Posted by Tracy Fahey on January 07, 2008 in Guest Blog, Ms Tracey Fahey tagged with

The Anglo-Irish have been defined (Hugh A. Hall The Anglo-Irish, Irish Statesman 17th August 1929, p467) as “a well-known though never accurately defined, section of our people, differing from the rest very little in blood…but differing more or less widely in religious belief, or in social habits or in political associations, and not infrequently in all three…it may be assumed that the typical Anglo-Irishman is Protestant in faith, has some connection with the landowning class as it existed from the end of the 17th to the end of the 19th century, and cherishes family traditions of service to the Crown of these islands”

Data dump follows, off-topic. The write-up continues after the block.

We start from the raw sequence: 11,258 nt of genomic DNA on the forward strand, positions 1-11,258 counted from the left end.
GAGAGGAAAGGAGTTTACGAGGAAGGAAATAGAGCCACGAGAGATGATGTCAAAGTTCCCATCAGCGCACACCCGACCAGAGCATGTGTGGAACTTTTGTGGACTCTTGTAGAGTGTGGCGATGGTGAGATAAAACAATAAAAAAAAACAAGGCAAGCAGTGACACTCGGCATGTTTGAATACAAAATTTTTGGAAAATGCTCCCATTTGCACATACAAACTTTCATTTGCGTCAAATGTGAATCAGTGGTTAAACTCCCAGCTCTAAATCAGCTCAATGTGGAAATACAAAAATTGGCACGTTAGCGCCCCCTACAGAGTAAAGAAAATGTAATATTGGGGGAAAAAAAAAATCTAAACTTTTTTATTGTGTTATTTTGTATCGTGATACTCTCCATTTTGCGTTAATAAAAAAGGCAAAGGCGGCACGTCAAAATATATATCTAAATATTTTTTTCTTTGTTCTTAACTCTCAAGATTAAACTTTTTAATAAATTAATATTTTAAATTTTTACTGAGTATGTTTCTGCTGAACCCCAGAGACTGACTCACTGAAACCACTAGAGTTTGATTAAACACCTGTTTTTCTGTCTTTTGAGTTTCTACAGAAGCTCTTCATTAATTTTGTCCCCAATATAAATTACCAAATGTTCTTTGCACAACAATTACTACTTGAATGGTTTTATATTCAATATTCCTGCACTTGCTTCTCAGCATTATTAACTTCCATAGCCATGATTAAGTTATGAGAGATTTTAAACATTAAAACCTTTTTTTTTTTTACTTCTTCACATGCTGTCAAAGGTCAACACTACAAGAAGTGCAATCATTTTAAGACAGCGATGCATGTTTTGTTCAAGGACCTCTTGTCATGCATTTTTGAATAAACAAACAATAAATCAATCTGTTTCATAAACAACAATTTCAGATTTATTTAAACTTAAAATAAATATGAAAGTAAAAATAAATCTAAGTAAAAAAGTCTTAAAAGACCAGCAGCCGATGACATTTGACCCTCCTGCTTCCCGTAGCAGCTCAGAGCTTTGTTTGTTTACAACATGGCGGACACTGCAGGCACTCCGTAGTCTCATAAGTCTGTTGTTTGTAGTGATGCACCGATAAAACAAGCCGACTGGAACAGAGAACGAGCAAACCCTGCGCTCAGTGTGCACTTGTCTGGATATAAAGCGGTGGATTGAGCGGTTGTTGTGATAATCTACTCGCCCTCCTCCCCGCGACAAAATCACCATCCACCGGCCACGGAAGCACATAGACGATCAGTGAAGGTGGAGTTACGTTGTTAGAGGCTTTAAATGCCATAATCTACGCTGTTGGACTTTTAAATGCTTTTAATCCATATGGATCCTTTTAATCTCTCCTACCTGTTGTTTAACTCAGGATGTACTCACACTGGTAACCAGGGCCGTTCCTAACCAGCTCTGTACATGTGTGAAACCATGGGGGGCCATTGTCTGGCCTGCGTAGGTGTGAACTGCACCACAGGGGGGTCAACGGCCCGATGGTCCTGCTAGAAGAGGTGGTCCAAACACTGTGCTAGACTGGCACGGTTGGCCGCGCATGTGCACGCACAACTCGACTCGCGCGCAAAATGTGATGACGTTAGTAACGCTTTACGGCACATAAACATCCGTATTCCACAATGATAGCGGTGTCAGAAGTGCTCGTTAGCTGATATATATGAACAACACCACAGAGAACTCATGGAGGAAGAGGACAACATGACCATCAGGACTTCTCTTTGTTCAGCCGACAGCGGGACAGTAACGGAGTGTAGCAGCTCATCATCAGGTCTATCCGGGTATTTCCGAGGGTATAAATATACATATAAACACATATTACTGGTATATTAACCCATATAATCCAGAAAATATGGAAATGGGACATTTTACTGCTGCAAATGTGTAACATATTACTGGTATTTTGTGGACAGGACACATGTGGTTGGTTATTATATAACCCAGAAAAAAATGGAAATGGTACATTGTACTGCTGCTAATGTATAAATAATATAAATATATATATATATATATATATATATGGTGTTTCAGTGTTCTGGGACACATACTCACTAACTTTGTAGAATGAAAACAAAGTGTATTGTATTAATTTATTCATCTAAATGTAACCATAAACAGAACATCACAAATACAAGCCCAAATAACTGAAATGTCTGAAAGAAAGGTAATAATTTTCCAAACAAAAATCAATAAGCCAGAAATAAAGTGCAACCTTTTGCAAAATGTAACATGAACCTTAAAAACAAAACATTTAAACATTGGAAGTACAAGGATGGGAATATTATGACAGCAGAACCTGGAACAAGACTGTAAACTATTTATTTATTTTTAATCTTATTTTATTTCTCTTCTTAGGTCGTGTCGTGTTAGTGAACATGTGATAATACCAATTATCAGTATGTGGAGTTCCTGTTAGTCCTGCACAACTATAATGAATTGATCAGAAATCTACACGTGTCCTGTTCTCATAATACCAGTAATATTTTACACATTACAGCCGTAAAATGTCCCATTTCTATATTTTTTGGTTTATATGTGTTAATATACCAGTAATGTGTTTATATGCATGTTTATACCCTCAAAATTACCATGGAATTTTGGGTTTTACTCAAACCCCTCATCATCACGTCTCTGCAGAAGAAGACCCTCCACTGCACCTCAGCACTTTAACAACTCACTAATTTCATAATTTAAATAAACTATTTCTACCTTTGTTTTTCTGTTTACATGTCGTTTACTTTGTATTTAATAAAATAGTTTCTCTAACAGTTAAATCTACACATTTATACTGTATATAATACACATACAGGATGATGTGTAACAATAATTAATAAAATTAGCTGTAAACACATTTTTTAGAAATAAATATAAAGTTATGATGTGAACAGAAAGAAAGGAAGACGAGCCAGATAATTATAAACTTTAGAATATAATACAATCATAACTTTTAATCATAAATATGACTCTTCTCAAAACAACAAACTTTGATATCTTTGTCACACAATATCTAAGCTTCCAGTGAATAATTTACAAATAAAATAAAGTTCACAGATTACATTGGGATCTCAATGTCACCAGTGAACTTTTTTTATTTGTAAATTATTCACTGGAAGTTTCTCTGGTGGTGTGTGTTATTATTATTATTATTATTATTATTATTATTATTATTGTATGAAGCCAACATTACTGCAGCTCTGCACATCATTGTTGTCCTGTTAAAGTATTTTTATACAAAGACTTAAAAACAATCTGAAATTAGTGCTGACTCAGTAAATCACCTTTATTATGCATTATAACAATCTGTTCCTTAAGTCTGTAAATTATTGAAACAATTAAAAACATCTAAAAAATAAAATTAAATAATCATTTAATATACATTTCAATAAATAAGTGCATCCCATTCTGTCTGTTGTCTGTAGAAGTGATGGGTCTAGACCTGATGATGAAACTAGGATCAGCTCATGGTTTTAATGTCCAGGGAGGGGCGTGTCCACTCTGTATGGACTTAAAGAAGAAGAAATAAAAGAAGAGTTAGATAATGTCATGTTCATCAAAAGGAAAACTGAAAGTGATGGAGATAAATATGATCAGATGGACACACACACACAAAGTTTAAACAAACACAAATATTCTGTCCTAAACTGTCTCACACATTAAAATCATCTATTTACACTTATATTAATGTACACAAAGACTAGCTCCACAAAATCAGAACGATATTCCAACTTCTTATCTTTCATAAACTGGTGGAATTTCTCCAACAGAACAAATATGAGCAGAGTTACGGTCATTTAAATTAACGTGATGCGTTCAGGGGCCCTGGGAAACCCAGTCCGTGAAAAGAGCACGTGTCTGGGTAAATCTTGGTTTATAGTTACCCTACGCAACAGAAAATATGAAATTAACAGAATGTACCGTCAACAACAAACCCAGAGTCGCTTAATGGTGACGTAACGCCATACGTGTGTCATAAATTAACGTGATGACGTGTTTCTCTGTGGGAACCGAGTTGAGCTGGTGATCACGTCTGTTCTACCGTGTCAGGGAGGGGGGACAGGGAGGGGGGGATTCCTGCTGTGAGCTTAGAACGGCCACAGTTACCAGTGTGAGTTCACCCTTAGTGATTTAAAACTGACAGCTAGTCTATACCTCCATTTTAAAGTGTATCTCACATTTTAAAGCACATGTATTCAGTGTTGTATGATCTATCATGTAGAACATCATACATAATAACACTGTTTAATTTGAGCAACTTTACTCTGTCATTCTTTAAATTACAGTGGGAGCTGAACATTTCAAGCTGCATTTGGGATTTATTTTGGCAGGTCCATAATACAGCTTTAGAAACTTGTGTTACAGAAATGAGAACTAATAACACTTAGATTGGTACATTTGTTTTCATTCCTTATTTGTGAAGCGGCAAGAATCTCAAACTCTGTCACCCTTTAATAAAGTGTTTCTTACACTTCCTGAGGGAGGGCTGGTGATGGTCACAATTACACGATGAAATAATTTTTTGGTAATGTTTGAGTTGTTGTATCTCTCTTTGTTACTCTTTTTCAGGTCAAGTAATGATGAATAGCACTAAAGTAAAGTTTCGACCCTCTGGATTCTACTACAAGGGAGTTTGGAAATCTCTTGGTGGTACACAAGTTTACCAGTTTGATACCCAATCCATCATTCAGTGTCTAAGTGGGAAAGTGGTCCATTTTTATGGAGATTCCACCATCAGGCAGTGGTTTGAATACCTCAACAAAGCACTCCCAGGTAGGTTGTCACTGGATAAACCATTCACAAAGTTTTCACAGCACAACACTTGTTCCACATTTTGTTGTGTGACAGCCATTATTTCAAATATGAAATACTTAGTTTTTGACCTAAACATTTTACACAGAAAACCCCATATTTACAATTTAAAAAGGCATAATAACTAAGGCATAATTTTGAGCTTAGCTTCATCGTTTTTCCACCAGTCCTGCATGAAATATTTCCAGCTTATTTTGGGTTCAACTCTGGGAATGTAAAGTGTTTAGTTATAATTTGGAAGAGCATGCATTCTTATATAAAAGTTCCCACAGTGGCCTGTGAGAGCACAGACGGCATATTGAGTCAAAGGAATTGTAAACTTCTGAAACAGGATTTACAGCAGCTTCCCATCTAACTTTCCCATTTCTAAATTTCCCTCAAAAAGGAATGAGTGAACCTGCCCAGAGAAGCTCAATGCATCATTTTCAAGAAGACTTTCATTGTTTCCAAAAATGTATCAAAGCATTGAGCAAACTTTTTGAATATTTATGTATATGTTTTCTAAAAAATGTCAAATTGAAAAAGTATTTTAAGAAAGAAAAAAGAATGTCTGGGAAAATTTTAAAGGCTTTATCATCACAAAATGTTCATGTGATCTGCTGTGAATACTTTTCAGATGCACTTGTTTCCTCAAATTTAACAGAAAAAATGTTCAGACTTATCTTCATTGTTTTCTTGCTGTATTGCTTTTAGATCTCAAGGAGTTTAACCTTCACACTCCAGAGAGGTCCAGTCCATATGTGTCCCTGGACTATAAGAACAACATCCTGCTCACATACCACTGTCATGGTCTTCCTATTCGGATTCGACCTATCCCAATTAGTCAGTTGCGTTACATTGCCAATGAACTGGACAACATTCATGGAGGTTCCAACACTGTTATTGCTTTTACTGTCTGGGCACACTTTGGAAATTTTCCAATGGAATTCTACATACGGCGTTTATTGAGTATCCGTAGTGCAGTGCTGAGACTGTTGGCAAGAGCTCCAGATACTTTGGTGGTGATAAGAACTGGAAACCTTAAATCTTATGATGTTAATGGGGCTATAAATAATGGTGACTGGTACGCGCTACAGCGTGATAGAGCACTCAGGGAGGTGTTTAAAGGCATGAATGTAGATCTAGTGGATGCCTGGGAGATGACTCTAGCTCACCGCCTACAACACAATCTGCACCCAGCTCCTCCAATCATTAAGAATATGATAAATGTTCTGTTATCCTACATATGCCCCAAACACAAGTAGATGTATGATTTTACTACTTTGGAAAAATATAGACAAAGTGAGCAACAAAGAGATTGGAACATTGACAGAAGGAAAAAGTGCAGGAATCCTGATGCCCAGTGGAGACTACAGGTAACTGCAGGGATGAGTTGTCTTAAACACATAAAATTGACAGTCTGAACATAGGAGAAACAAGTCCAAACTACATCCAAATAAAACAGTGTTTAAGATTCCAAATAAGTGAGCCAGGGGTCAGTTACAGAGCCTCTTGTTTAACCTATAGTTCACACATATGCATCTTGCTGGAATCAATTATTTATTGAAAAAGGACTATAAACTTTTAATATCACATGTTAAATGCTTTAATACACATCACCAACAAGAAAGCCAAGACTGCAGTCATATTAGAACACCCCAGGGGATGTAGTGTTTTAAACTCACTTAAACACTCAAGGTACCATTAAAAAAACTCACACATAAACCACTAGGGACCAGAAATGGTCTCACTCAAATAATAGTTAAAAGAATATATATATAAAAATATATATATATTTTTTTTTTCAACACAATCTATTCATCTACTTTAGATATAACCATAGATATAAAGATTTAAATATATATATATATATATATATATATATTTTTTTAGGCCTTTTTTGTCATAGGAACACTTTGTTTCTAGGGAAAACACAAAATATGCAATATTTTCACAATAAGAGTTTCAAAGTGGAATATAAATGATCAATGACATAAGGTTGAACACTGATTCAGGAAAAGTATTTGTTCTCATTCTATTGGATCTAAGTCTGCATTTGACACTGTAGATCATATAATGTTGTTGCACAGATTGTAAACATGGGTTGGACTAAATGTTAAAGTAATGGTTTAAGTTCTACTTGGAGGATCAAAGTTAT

Their marginal status, familiar and strange at the same time, makes these Anglo-Irish writers, patrons and designers the idea portal for the Gothic, itself concerned with notions of marginality and difference. 


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